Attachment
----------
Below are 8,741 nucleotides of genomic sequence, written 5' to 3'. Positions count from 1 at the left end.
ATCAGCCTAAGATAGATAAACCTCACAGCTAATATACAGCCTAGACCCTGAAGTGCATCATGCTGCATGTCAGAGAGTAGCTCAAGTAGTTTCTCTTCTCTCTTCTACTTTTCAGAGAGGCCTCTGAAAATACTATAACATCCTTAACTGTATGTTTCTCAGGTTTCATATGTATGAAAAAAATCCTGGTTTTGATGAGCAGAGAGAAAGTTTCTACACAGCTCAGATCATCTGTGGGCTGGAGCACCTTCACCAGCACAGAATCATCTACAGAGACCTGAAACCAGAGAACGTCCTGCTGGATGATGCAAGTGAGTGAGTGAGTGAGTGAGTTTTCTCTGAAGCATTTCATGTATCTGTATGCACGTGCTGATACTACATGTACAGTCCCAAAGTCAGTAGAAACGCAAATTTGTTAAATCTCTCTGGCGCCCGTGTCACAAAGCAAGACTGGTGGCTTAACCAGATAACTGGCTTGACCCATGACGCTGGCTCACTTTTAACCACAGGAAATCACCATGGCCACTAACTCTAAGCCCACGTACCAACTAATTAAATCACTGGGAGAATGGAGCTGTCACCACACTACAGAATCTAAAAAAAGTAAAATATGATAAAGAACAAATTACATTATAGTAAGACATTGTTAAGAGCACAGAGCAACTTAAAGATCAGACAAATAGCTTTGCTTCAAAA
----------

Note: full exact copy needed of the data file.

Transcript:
Below are 8,741 nucleotides of genomic sequence, written 5' to 3'. Positions count from 1 at the left end.
ATCAGCCTAAGATAGATAAACCTCACAGCTAATATACAGCCTAGACCCTGAAGTGCATCATGCTGCATGTCAGAGAGTAGCTCAAGTAGTTTCTCTTCTCTCTTCTACTTTTCAGAGAGGCCTCTGAAAATACTATAACATCCTTAACTGTATGTTTCTCAGGTTTCATATGTATGAAAAAAATCCTGGTTTTGATGAGCAGAGAGAAAGTTTCTACACAGCTCAGATCATCTGTGGGCTGGAGCACCTTCACCAGCACAGAATCATCTACAGAGACCTGAAACCAGAGAACGTCCTGCTGGATGATGCAAGTGAGTGAGTGAGTGAGTGAGTTTTCTCTGAAGCATTTCATGTATCTGTATGCACGTGCTGATACTACATGTACAGTCCCAAAGTCAGTAGAAACGCAAATTTGTTAAATCTCTCTGGCGCCCGTGTCACAAAGCAAGACTGGTGGCTTAACCAGATAACTGGCTTGACCCATGACGCTGGCTCACTTTTAACCACAGGAAATCACCATGGCCACTAACTCTAAGCCCACGTACCAACTAATTAAATCACTGGGAGAATGGAGCTGTCACCACACTACAGAATCTAAAAAAAGTAAAATATGATAAAGAACAAATTACATTATAGTAAGACATTGTTAAGAGCACAGAGCAACTTAAAGATCAGACAAATAGCTTTGCTTCAAAA